The problem MindShare, the company's media agency, had was that the message had to be simple enough for football-crazy kids here to identify with, while still delivering on the objective of shifting perceptions.
Titled "Joga Bonito" (Portuguese for "beautiful game"), and revolving around a series of expensive-looking TV spots from Wieden & Kennedy Amsterdam, the campaign spawned some clever ideas that helped amplify above-the-line spend. First, MindShare created the Joga 3 football tournament, pitting two teams of three against each other on a small pitch and using the harder Futsal ball. The agency then worked to build interest around the culmination of the event - a live final at the then home of Arsenal football club, Highbury.
From running bespoke poster ads near the schools of regional tournament winners, to having a voicemail from Wayne Rooney sent to participants' mobiles, interest levels were boosted by clever media planning. To cash in, MindShare also struck a deal with Sky, which saw the broadcaster produce a series of DALs (digital advertiser locations) via its red-button technology, to broadcast the Joga 3 final live and run some great branded content.
More than 40,000 kids took part in Joga 3, more than 500,000 people watched the core piece of branded content (a show about the soul of Brazilian football), 300,000 visited the DALs and 900,000 viewers watched the final.
118 118 The major challenge facing WCRS for 118 118 has changed dramatically since the launch of the company three years ago, when two geeky runners captured the interest of the general public.
Mark Horgan, the chief executive of 118 118, says: "Competition has re-intensified, and the national interest in the deregulation has decreased. The 118 numbers are no longer new - they are maturing businesses."
This means fresh communications are more essential in a low-interest, low-outlay area.
WCRS's strategy had to change to reflect the fact that the brand was not a new-starter, but was now a market leader. It did this by extending the creative idea while exploiting different media channels.
The 118 118 boys went in a new direction with the creation of the 118 Team (including an ad with a junior Mr T having his hair cut).
However, the brand was also extended to incorporate a viral - a hilariously funny spoof of the Honda "choir" ad, which was seen by more than 1.2 million people.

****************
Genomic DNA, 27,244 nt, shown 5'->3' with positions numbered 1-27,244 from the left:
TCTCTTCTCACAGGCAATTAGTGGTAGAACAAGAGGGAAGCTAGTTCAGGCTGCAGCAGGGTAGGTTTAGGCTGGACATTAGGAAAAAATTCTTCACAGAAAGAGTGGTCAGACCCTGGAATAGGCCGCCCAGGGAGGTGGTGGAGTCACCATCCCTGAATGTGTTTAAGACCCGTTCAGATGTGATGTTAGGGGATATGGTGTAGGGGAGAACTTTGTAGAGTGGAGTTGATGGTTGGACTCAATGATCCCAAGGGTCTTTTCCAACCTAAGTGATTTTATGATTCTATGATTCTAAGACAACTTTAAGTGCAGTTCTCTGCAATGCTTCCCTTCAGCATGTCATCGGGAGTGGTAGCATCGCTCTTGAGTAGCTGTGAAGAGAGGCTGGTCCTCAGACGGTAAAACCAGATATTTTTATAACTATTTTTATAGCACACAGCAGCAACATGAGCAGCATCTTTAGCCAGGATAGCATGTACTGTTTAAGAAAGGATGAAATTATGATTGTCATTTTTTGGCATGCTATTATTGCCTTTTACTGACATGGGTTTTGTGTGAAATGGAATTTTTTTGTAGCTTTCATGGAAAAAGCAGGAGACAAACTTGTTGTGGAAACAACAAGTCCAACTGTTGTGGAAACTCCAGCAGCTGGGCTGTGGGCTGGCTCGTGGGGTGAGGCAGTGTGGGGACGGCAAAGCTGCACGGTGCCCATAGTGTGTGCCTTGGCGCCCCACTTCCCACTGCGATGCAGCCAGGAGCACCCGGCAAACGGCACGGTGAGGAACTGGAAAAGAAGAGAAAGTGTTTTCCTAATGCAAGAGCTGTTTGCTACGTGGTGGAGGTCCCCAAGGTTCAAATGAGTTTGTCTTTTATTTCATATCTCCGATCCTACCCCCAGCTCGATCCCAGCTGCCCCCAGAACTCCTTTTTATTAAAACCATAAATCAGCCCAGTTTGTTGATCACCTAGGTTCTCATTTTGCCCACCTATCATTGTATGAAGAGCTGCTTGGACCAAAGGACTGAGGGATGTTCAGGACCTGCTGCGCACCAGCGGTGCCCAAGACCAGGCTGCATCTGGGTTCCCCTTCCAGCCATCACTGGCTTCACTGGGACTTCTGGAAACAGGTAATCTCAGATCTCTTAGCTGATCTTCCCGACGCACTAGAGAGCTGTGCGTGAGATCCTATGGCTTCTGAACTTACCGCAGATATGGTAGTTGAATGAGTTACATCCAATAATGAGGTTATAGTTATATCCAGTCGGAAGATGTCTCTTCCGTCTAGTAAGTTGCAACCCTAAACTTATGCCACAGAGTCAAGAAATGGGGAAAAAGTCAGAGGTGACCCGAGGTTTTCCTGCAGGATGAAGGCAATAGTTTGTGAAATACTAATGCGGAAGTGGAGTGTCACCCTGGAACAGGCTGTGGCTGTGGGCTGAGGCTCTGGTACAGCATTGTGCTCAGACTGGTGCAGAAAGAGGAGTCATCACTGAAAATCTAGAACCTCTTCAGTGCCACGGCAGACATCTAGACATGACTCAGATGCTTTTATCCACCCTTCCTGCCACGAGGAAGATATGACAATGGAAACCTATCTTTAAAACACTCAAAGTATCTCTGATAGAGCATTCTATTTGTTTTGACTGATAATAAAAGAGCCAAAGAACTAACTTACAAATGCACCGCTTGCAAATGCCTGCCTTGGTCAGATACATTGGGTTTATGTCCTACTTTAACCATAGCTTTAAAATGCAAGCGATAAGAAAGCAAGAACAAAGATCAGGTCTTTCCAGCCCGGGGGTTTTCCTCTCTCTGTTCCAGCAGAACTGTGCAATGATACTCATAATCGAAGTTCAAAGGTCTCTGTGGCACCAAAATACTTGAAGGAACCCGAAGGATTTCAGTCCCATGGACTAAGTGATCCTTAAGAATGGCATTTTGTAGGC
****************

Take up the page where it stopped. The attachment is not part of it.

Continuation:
Part of the strategy was to invest in idents, putting the brand next to Lost, one of Channel 4's most popular programmes at the time, and giving it the chance to deliver more than 50 separate product messages. There was also a media-first of six sonic bus shelter posters that had the boys talking to anyone who walked past.
The campaign has succeeded in pushing the company's preferred choice status from 37 per cent to 57 per cent, while BT has gone from 27 per cent to just 29 per cent. It achieved this by refusing to conform to the established norm of over-spending on its marketing communications strategy.
Recent winners: Stella Artois (2005); Honda (2004); 118 118 (2003); John Smith's (2002); ITV Digital (2001)
HIGHLIGHTS OF 2006
- February: 2006 "Balls" makes its debut on London Underground digital escalator panels. A 30-second bespoke ad runs on a 60-second loop at Tottenham Court Road.
- March: "Balls" wins a gold at the BTAAs and platinum at the Creative Circle Awards.
- May: The awards success continues with two D&AD silvers. Clemmow Hornby Inge launches a spoof of the ad for Tango, using fruit instead of balls.
- June: "Balls" walks off with two film golds at the Cannes Lions.
- July: Jonathan Glazer is lined up to direct "paint", the sequel to "balls". He shoots the ad in Glasgow later that month.
- August: YouTube, Flickr and Google Video feature amateur footage of "paint"; Sony posts more footage on the bravia-advert.com site.
- October: "Paint" launches in the Champions League football match between FC Copenhagen and Manchester United.
This article was first published on Campaign